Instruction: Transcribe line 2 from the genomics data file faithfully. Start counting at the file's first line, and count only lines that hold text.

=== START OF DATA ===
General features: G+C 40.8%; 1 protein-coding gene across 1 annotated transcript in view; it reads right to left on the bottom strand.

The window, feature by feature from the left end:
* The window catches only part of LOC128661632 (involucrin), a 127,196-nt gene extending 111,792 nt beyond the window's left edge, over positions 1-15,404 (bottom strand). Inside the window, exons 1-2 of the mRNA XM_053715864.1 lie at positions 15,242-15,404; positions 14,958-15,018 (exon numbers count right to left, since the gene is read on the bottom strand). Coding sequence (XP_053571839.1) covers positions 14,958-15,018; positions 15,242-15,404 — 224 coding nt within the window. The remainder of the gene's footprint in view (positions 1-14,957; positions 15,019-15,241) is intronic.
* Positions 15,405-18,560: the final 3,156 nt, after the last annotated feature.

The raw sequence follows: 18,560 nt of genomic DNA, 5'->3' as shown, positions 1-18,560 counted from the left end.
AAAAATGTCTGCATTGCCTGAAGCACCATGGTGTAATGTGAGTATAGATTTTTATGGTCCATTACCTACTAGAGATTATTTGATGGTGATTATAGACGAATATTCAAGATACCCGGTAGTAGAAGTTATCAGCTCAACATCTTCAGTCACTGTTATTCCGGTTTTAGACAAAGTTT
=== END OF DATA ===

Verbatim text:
The window, feature by feature from the left end: